London’s home for contemporary dance has roots reaching as far back as the 18th century, where jugglers, clowns and rope dancers entertained enraptured audiences. Since then Sadler’s Wells has gone through many theatrical guises, entering its formative state under the leadership of Lilian Baylis in the 1920s (she strongly believed art and dance should be for everyone). Nowadays the theatre focuses on innovative forms of contemporary dance – everything from ballet to flamenco. Its rich programme commissions new works, experimental workshops and collaborates with international companies and associate artists, such as Matthew Bourne and Sylvie Guillem.
As part of the London School of Economics campus, The Peacock leads a dual existence of lecture hall by day and theatre by night. It is home to Sadler’s Wells’ West End programme, featuring all-singing, all-dancing musicals such as Footloose. Although the current building is an unassuming 1960s tower block, its site holds an incredible history of London theatre, including being the location of the first-ever performance by a woman on stage.
This contemporary conservatoire offers training in every imaginable vocation related to dance. The Place theatre holds over 200 performances a year, covering experimental works and up-and-coming talent that often break down the boundaries between dancers and their audience. Their latest project is Pivot Dance, a two-year initiative across the UK, Italy and Netherlands funded by the EU’s Creative Europe programme. Choreographers and audiences from The Place, Operaestate Festival and Dutch Dance Days Festival have collaborated to create six new, unique dance pieces staged in those countries.
This is perhaps the most glamorous setting to enjoy dance in London, right off Covent Garden. The stunning, classical building was burned down twice – the present version was completed in 1858. The Royal Ballet is world renowned, but it began life as a small company founded by dancer and choreographer Dame Ninette de Valois, who began her new venture at Sadler’s Wells before finding a permanent home at the Royal Opera House after World War II. The ballet programme has a fantastically broad remit, performing traditional iterations such as Romeo and Juliet and Sleeping Beauty as well as groundbreaking new works from resident choreographer Wayne McGregor.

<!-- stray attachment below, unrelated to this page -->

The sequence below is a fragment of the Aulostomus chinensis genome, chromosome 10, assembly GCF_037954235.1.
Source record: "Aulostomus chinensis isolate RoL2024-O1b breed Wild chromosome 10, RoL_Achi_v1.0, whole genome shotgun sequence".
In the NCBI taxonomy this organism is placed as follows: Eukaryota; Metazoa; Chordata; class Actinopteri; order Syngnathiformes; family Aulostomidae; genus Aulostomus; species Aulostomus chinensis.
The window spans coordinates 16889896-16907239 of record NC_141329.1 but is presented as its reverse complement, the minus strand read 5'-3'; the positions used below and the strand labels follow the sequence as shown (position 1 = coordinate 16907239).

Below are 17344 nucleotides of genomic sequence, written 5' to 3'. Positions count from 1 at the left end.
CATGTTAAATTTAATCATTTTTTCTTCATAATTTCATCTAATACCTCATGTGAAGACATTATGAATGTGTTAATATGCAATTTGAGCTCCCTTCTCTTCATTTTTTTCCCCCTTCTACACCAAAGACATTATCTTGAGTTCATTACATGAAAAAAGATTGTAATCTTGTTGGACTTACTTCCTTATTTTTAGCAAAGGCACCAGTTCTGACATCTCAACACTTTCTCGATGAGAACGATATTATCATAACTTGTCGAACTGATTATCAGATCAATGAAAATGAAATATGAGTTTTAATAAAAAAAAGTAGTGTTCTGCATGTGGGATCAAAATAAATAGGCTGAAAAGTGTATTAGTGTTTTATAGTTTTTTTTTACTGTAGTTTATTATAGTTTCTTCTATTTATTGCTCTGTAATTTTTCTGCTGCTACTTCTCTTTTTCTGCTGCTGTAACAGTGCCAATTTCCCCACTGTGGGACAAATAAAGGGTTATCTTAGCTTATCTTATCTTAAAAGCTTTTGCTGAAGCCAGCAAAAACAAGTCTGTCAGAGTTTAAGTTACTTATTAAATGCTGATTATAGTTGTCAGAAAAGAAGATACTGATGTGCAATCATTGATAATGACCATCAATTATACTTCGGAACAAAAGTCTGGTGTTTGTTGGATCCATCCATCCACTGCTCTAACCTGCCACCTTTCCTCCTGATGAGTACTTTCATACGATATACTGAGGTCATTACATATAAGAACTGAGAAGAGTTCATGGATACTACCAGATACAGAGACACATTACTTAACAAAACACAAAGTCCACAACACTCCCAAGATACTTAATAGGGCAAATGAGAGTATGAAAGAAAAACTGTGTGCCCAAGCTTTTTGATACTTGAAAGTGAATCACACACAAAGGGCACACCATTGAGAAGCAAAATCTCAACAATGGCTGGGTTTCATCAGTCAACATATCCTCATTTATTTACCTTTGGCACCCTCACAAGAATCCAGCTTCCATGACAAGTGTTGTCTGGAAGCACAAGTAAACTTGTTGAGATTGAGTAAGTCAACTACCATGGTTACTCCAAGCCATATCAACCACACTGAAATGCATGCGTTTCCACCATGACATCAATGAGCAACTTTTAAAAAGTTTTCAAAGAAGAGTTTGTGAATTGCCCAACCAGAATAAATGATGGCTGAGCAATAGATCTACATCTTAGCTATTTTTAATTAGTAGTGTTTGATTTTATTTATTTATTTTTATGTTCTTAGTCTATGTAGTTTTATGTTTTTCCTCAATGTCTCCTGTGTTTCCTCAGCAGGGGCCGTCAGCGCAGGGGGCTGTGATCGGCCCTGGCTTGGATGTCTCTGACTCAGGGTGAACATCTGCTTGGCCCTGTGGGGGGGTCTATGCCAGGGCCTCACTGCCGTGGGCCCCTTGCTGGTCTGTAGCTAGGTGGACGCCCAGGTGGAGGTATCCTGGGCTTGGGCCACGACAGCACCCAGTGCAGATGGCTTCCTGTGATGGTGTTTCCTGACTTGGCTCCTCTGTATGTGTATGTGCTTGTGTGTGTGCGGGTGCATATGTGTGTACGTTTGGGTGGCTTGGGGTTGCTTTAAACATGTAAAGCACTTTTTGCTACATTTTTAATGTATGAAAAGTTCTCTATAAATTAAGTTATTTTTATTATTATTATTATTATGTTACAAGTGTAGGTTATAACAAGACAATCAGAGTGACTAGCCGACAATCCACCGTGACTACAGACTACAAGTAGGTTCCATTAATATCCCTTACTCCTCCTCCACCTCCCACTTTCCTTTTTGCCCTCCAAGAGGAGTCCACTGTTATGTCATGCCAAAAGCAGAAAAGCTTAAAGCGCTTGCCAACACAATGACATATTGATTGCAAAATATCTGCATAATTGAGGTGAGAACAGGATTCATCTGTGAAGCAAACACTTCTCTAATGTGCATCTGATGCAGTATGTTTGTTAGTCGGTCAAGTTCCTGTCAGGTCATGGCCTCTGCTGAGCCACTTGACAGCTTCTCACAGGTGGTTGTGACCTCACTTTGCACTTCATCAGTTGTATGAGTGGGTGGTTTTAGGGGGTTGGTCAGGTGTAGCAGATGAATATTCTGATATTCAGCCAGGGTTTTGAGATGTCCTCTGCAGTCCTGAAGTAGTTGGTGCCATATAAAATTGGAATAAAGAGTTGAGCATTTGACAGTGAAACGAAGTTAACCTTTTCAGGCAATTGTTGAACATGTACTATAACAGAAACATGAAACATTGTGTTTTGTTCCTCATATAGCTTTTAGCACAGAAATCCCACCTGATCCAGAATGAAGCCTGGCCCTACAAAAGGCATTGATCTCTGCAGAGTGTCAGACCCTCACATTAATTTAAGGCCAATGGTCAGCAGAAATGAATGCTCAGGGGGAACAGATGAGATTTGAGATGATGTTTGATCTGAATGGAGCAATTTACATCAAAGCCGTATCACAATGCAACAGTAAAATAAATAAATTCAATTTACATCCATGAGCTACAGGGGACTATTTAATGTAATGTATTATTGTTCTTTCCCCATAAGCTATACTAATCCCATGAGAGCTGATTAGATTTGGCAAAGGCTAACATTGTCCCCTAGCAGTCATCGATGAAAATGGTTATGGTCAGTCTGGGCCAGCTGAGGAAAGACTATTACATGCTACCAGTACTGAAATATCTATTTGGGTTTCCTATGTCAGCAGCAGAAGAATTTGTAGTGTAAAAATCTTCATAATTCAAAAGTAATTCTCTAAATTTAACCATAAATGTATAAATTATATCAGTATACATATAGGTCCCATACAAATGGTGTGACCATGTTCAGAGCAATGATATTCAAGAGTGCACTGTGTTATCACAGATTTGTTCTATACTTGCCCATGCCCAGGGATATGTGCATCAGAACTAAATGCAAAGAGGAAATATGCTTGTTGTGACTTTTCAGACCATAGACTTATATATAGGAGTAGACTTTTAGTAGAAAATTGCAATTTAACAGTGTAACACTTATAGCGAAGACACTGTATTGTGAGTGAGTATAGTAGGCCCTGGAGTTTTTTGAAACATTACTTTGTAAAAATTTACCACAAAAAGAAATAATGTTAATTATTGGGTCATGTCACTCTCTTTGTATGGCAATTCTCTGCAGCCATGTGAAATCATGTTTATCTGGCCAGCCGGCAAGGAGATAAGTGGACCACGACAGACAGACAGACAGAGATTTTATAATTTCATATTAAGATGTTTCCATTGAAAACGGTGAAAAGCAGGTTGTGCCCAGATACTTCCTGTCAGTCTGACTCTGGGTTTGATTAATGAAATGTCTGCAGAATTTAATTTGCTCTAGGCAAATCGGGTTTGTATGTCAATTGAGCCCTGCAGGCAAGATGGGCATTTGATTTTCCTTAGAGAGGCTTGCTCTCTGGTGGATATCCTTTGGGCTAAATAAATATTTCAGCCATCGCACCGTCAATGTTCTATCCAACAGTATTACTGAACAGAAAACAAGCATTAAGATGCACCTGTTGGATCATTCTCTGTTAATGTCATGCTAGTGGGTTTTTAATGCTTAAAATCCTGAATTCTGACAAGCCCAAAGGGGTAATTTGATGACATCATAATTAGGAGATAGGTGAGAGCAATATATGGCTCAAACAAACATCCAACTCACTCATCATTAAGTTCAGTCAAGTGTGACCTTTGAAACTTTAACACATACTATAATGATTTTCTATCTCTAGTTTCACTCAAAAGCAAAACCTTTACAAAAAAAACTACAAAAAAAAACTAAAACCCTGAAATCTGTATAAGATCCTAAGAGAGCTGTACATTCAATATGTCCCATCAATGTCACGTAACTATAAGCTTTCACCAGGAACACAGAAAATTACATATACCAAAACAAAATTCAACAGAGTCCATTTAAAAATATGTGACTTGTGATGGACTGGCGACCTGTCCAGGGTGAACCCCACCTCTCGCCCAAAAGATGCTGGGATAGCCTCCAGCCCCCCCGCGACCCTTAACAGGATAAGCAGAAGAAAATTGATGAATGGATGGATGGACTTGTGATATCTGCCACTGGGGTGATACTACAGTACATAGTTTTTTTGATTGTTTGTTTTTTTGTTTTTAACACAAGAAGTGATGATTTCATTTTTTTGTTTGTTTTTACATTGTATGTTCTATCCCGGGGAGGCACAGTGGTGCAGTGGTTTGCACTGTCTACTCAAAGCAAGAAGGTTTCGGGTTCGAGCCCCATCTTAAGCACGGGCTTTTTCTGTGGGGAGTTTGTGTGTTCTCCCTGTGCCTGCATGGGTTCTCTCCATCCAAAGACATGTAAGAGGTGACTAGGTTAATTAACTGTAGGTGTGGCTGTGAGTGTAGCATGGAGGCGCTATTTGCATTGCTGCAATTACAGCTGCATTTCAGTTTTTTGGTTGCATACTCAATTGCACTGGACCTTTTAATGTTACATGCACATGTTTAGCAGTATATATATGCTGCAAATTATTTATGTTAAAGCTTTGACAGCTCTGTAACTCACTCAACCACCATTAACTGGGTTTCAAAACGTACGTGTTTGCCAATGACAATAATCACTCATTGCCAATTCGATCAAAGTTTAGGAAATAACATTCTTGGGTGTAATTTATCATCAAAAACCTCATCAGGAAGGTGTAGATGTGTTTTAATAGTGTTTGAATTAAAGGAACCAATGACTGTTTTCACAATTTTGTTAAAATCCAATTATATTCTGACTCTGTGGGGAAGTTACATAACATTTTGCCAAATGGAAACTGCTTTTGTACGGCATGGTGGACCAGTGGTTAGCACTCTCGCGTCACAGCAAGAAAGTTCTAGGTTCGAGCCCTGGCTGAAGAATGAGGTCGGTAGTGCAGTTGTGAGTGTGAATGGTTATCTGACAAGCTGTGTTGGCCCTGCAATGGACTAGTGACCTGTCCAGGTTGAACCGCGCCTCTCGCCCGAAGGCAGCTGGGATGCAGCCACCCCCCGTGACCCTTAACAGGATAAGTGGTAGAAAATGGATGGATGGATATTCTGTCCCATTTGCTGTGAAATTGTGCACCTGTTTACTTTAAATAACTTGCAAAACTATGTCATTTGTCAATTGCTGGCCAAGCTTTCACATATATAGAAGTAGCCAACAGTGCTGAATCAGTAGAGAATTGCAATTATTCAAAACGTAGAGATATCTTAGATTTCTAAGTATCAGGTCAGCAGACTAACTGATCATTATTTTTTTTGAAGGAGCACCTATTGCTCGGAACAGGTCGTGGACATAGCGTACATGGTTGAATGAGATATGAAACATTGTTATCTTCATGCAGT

Under the bright lights of the Coliseum you’ll find another fantastic venue that shows world-class ballet as well as opera. The venue has housed the English National Opera (or ENO) since the 1960s, as well as English National Ballet productions, but its entertainment history stretches right back to 1904, when it was billed as ‘the people’s place for entertainment’. Once again the programme is committed to pushing the boundaries of the art form as well as respecting tradition, such as Akram Khan’s recent production of Giselle that reimagines the classic love story in a garment factory run by migrant workers.
Cross-disciplinary practices are at the forefront of the Barbican’s vision, which means you are just as likely to encounter dance as part of a contemporary art piece in the Curve Gallery as you are in its dedicated theatre setting. Recently the institution went one step further by inviting contemporary choreographer Trajal Harrell to stage a full-scale performative exhibition in the main art gallery, which blended a series of 14 performances from throughout his oeuvre over a period of four weeks.
Housed in another iconic Brutalist building just across the river, the National Theatre programmes a huge amount of outreach and interactive dance as well as its core programme. It also makes the most of its riverside location with the River Stage festival, which features a takeover by the Rambert dance company this summer. Events include a work-in-progress piece by choreographer Patricia Okenwa and a series of participatory workshops.
Next door you can find the multidisciplinary Southbank Centre, which cites its dance performances as everything from ‘ballet to bhangra’. Its truly international outlook has brought dancers from as far away as Finland and India, as well as looking closer to home with the likes of the English National Ballet. This year it even celebrated the relationship between hip-hop and forms of urban street dance and parkour, with demonstrations taking place in and around the centre.